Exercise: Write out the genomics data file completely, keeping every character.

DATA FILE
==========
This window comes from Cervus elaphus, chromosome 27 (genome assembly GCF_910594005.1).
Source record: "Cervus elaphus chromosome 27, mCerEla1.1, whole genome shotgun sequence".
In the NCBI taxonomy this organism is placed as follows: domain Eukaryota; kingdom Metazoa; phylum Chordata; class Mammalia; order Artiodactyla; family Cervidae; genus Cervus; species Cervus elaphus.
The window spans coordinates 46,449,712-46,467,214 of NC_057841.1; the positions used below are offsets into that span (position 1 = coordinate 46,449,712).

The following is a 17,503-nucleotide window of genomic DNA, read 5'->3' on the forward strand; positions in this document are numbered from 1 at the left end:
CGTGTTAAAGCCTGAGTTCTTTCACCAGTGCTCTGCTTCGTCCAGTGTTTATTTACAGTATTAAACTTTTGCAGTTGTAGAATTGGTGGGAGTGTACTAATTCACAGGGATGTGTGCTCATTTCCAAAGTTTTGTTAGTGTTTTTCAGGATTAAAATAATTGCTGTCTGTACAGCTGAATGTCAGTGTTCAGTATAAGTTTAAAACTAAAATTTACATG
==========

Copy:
This window comes from Cervus elaphus, chromosome 27 (genome assembly GCF_910594005.1).
Source record: "Cervus elaphus chromosome 27, mCerEla1.1, whole genome shotgun sequence".
In the NCBI taxonomy this organism is placed as follows: domain Eukaryota; kingdom Metazoa; phylum Chordata; class Mammalia; order Artiodactyla; family Cervidae; genus Cervus; species Cervus elaphus.
The window spans coordinates 46,449,712-46,467,214 of NC_057841.1; the positions used below are offsets into that span (position 1 = coordinate 46,449,712).

The following is a 17,503-nucleotide window of genomic DNA, read 5'->3' on the forward strand; positions in this document are numbered from 1 at the left end:
CGTGTTAAAGCCTGAGTTCTTTCACCAGTGCTCTGCTTCGTCCAGTGTTTATTTACAGTATTAAACTTTTGCAGTTGTAGAATTGGTGGGAGTGTACTAATTCACAGGGATGTGTGCTCATTTCCAAAGTTTTGTTAGTGTTTTTCAGGATTAAAATAATTGCTGTCTGTACAGCTGAATGTCAGTGTTCAGTATAAGTTTAAAACTAAAATTTACATG